Analyst Angle: Is C-Band the next frontier for 5G spectrum?

Cellular network performance is driven by top speeds and overall system capacity, and more is
always better. Telcos have three main ways to increase both network parameters that are so
vital for their business:
1. Deploy more spectrum through larger channels or using carrier aggregation to bring
spectrum together.
2. Improve spectral efficiency using new protocols, waveforms, and technologies,
including advanced modulation and coding schemes and higher-order MIMO.
3. Densify their networks by splitting existing cells or introducing small cells.
Although all three options enhance the performance of the system, there are pitfalls with the two
latter: protocol and technology improvements have already pushed the performance of current
cellular systems very close to the theoretical limit of the Shannon Theorem, while network
densification is usually a very expensive process, during which the distributed nature of the
deployment propels investment costs exponentially compared with typical macro cell
deployments. This leaves one viable option for telcos that has been exercised since the
deployment of 3G networks: acquire more spectrum at frequencies where wider channels can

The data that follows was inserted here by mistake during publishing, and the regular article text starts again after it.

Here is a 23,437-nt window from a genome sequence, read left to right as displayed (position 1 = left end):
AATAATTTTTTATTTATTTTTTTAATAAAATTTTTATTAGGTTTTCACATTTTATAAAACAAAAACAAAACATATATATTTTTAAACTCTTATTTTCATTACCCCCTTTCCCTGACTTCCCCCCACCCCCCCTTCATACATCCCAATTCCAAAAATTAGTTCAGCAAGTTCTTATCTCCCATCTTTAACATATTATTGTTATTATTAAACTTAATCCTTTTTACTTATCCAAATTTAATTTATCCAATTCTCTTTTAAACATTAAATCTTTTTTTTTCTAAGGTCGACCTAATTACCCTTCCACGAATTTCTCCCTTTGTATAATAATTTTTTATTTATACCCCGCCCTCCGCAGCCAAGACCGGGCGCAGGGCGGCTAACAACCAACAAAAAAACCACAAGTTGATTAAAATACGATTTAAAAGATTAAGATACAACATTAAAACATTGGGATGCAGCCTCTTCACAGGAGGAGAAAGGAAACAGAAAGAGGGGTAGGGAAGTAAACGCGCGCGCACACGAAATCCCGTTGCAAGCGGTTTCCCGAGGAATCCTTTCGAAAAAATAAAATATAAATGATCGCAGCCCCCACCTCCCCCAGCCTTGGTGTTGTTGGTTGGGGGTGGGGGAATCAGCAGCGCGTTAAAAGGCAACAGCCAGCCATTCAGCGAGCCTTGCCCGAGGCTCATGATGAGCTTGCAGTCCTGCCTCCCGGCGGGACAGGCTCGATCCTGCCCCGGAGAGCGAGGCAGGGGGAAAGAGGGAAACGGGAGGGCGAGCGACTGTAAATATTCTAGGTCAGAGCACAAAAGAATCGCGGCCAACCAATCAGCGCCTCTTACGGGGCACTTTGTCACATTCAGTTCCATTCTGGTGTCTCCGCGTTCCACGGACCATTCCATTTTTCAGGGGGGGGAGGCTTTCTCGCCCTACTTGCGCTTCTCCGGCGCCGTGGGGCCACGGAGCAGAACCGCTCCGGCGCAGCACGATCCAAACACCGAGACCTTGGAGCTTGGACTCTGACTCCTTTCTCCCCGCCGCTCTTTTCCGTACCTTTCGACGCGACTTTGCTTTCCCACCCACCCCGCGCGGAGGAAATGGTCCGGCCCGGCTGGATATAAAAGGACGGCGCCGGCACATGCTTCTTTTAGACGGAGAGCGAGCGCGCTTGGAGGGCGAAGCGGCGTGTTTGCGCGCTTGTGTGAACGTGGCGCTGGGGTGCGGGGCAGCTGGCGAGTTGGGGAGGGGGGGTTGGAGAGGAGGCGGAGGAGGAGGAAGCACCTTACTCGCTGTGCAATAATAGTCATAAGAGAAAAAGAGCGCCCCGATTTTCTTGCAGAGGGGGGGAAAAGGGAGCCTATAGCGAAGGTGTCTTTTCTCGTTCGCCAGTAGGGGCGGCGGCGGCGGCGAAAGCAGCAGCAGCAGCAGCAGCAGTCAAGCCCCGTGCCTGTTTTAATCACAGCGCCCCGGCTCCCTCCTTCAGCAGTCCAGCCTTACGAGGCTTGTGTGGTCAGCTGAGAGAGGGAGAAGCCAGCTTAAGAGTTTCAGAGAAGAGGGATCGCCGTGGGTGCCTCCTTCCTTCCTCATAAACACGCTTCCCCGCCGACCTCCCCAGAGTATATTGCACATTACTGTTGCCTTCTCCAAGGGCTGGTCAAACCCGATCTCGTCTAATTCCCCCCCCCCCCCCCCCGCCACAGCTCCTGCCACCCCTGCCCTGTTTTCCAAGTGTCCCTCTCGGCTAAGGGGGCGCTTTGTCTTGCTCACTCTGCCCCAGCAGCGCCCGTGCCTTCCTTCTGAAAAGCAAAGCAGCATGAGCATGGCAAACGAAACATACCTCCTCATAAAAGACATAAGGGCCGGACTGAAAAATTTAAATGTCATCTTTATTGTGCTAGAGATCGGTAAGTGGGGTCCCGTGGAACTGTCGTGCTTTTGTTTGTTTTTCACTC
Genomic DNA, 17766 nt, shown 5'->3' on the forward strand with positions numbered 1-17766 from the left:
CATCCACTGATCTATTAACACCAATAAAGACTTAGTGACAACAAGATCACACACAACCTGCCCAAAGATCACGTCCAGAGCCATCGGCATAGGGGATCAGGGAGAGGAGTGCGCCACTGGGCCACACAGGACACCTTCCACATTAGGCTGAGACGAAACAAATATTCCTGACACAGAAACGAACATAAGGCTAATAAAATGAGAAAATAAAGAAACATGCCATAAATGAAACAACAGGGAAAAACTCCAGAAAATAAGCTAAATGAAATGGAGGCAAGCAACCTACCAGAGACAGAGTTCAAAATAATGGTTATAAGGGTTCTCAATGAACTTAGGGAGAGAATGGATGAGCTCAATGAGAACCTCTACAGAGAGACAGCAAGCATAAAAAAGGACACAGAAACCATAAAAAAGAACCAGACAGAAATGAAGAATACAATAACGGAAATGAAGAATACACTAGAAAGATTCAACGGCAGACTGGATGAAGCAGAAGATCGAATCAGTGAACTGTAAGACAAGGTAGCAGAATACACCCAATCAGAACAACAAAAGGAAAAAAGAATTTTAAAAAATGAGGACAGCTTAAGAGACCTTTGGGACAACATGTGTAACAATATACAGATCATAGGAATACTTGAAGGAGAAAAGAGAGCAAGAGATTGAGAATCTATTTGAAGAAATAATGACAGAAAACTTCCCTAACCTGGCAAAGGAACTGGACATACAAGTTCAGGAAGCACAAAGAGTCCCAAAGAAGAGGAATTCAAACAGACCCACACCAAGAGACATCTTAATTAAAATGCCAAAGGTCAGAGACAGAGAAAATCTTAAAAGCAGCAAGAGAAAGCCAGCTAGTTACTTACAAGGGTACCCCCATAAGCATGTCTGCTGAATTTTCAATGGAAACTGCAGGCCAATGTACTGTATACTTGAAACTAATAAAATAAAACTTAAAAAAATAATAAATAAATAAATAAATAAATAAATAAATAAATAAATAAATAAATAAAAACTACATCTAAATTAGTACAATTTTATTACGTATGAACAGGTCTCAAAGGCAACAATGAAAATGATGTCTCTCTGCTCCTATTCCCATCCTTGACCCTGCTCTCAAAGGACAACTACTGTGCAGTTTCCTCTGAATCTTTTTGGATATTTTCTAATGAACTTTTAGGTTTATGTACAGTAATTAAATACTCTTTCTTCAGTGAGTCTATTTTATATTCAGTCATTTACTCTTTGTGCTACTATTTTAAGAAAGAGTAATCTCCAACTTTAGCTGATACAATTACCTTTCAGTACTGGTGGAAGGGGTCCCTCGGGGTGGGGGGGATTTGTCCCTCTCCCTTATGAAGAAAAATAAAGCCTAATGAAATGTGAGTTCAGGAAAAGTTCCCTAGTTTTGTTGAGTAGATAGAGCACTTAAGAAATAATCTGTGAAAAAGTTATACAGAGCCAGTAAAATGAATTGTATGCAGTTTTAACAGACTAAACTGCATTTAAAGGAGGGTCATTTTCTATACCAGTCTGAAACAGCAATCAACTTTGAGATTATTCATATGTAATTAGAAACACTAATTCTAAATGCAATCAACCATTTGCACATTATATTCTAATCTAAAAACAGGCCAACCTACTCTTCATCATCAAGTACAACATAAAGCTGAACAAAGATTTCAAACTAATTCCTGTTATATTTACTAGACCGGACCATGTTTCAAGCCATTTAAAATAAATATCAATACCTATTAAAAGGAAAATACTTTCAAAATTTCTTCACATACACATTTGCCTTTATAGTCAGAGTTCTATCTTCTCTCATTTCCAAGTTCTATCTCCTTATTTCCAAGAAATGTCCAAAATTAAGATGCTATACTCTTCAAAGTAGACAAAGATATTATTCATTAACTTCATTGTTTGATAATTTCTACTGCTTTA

be implemented.
Spectrum Is king, but for different reasons for each G
Thus far, the success of any cellular technology launch has been tightly driven by the telco’s
spectral acquisitions. For example, the success of early 3G deployments was driven by the
amount of spectrum each telco had acquired in the 2 GHz band. The overall performance was
dependent on these allocations of spectrum. The initial performance and speed of these early
networks was low, hence requiring large amounts of spectrum. Nevertheless, early 3G systems
exposed end users to the availability of mobile data and early smartphones seeded the mobile
market for better implementations of mobile broadband standards. Enhancements of the
WCDMA standard, namely HSDPA and HSPA+, improved the performance of the network with
additional features, including…

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